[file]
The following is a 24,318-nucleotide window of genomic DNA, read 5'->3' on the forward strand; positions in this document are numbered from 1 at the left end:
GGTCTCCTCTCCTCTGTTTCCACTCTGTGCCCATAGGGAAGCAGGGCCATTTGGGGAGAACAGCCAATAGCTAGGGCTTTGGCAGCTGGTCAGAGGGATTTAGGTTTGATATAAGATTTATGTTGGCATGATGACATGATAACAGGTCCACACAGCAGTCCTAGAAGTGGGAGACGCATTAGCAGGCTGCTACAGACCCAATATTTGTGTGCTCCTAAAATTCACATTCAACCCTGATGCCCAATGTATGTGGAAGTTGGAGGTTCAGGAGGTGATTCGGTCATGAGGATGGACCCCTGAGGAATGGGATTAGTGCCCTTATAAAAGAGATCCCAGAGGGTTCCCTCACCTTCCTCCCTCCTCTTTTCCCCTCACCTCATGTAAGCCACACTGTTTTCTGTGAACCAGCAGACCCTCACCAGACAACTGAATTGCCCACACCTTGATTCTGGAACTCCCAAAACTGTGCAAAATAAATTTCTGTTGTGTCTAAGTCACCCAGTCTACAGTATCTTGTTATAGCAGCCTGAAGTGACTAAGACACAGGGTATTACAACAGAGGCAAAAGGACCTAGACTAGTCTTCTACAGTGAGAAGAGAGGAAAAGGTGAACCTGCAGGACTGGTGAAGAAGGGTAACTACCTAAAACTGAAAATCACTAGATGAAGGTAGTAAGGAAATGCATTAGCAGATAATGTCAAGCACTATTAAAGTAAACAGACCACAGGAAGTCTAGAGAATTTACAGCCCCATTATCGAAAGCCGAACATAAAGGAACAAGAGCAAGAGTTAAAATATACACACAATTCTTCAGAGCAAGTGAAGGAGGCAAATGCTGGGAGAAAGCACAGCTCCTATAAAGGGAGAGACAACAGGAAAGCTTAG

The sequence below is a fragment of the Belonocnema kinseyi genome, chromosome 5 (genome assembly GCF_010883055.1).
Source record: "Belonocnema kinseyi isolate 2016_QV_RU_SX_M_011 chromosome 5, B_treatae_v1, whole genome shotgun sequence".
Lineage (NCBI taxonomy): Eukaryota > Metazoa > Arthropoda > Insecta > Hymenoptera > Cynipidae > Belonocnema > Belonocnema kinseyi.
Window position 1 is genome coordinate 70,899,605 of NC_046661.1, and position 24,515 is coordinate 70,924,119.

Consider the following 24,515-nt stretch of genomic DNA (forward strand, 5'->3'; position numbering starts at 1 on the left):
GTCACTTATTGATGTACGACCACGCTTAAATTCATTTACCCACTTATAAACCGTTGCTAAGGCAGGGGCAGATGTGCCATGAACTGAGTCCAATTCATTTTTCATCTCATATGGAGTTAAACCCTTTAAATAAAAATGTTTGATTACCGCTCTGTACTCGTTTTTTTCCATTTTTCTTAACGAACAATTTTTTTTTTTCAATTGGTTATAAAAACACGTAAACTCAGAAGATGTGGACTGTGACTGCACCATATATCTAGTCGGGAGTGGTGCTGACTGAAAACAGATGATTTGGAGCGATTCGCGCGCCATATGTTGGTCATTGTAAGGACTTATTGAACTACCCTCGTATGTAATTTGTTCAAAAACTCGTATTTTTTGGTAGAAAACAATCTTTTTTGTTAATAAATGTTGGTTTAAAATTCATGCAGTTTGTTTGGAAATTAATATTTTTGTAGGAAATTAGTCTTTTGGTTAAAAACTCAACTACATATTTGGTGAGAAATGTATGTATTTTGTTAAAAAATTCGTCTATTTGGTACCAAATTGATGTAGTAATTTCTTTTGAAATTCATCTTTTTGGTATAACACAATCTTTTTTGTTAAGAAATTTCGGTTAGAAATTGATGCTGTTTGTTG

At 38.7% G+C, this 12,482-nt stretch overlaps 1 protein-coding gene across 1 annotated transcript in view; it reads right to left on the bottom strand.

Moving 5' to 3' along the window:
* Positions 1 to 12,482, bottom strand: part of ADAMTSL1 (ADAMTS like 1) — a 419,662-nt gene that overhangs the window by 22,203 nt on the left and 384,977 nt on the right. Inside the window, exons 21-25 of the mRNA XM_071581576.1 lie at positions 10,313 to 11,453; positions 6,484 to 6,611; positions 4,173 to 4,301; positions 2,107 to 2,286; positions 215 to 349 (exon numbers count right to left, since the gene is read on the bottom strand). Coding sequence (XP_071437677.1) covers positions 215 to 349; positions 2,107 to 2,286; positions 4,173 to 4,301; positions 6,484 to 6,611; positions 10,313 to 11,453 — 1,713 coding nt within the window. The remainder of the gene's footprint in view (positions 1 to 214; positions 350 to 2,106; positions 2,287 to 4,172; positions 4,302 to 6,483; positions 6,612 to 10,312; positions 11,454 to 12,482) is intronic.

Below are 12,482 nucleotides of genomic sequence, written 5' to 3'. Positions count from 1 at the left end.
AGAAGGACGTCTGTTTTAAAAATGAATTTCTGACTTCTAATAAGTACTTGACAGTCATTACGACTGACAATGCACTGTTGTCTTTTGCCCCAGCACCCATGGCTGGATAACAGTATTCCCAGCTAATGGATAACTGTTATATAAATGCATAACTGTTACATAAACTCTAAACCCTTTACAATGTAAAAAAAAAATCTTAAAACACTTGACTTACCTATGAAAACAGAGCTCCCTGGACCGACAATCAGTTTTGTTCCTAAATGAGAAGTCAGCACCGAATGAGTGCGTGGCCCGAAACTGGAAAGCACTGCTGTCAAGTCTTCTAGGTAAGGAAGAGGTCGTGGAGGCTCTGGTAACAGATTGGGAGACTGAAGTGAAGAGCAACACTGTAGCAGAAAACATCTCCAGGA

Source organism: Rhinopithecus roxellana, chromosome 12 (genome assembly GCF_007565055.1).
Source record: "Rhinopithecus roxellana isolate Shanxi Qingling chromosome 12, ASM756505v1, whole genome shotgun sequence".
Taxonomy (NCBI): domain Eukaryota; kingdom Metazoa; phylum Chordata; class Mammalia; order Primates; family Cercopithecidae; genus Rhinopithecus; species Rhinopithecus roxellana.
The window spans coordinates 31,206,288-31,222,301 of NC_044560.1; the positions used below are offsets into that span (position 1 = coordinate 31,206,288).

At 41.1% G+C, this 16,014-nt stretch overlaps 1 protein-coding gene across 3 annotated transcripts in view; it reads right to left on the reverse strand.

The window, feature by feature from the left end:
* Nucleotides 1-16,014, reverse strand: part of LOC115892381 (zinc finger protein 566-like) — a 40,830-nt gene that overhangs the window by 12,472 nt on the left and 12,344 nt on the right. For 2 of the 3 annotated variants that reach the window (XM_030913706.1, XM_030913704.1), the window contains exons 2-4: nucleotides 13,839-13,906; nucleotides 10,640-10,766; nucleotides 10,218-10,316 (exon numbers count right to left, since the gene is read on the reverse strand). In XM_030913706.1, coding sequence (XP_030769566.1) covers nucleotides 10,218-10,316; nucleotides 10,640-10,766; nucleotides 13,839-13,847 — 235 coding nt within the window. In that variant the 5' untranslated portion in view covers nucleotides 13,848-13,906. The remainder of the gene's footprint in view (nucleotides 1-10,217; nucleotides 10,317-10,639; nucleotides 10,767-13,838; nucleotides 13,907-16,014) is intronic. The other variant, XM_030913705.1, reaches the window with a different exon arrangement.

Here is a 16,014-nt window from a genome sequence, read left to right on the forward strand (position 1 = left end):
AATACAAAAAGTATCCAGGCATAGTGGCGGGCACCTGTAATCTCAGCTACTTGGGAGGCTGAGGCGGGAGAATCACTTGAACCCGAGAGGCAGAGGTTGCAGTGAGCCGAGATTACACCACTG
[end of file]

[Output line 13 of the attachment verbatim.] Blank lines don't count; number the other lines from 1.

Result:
AGAAGGACGTCTGTTTTAAAAATGAATTTCTGACTTCTAATAAGTACTTGACAGTCATTACGACTGACAATGCACTGTTGTCTTTTGCCCCAGCACCCATGGCTGGATAACAGTATTCCCAGCTAATGGATAACTGTTATATAAATGCATAACTGTTACATAAACTCTAAACCCTTTACAATGTAAAAAAAAAATCTTAAAACACTTGACTTACCTATGAAAACAGAGCTCCCTGGACCGACAATCAGTTTTGTTCCTAAATGAGAAGTCAGCACCGAATGAGTGCGTGGCCCGAAACTGGAAAGCACTGCTGTCAAGTCTTCTAGGTAAGGAAGAGGTCGTGGAGGCTCTGGTAACAGATTGGGAGACTGAAGTGAAGAGCAACACTGTAGCAGAAAACATCTCCAGGA